|New labs since switching to Sustiva Viread Videx
Oct 5, 2003
I am the person with the August 03 question titled Switching to Sustiva Viread Videx. You asked that I let you know after a few months how it's going. Thank you so much for you answers previously. My doctor did labs that include viral load and T cell count at the 2 month point of my new regiment. The results are that my viral load went from 400 to 600, and my t cells from 410 to 384. I got this information from the RN on staff over the phone, and not the doctor, and the RN said at my next lab point we needed to do a genotype test. I freaked out and said I was coming in right now for a genotype test, but have since calmed down and have these questions. Has two months of a new regiment been long enough for the meds to start working right, or should I give it another month before seriously considering these results? A friend with extensive knowledge about lab results said that my viral and T cell prior amount and subsequent changes are not very significant at all, not to worry, and to wait until the next lab results - do you agree these changes aren't significant? My doctor has me taking the Viread, Sustiva, Videx and lipitor all together with food in the evening. I've heard conflicting information that this may not be right to do from the pharmacist, from friends, but you indicated that info from the manufacturer recently said this could be done (your prior answer) - do you feel today that it's OK to take these items together with food? (Viread 300, Videx EC 250, Sustiva 600, Lipitor 20). If my numbers don't improve, would you still recommend adding atazanavir? My doctor confirmed that I've taken 3TC in the past and that's why he didn't recommend it with this new combo, that I probably am resistant (see my prior email questions). Given my lab results, does it seem to you that the new meds are working somewhat well, or should I consider something totally new, and if so then what do you recommend? Thank you so much for your answers.
Response from Dr. Aberg
Yes, I remember your questions well. Thanks for following up.
A major point to clarify from my previous response: I did say that ddI (Videx), TDF (Viread) and boosted atazanavir can be taken all at once with food BUT I did not say it was ok to do this with (EFV) Sustiva. I recommend that Videx be taken on an empty stomach for all combinations except the one boosted atazanavir with tenofovir.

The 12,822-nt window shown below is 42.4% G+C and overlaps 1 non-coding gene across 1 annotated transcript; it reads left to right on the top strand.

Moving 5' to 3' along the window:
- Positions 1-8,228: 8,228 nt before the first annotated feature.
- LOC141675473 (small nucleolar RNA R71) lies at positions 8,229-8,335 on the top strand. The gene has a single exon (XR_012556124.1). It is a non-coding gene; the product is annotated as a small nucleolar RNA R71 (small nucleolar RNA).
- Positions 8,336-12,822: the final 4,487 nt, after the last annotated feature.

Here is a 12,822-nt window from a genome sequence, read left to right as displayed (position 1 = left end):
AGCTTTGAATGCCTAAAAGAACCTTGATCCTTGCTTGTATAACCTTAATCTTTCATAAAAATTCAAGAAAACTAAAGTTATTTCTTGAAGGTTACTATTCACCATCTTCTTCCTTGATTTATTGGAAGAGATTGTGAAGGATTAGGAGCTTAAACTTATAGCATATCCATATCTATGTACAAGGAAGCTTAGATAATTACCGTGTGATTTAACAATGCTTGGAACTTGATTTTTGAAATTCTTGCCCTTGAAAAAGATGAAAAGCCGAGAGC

So, lets go back to your questions about response. Essentially your viral load and CD4 count are unchanged and one would expect by 8 weeks to start to see a decline in your viral load. I still am very concerned about the initial interpretation of your genotype. As I said in my last response, if you have AZT resistance, you more than likely have other nucleoside resistance. I am not convinced the ddI, TDF, EFV regimen is the best option for you but without knowing the results of your genotype, it is difficult for me to make recomendations. The first thing I would do is go over your genotype and past history of all your meds taking into consideration your viral load and CD4 responses. Then I would choose a regimen that would be most likely to suppress your virus. The longer you stay on a non-suprressive regimen, the higher liklihood of developing resistant mutations becomes. If in fact, you do have high level resistance to all nucleosides, then you are essentially taking only one drug (EFV)and mutations can develop quite quickly in this setting. I would repeat your labs to confirm the viral load results.
The other issue is the way you are taking your regimen and your results are consistent with someone not taking any meds so one could ask whether or not you are taking your medicines every day and it also could represent the fact that you are not getting appropriate levels in your body because you are taking ddI with food.
Child needs immediate help
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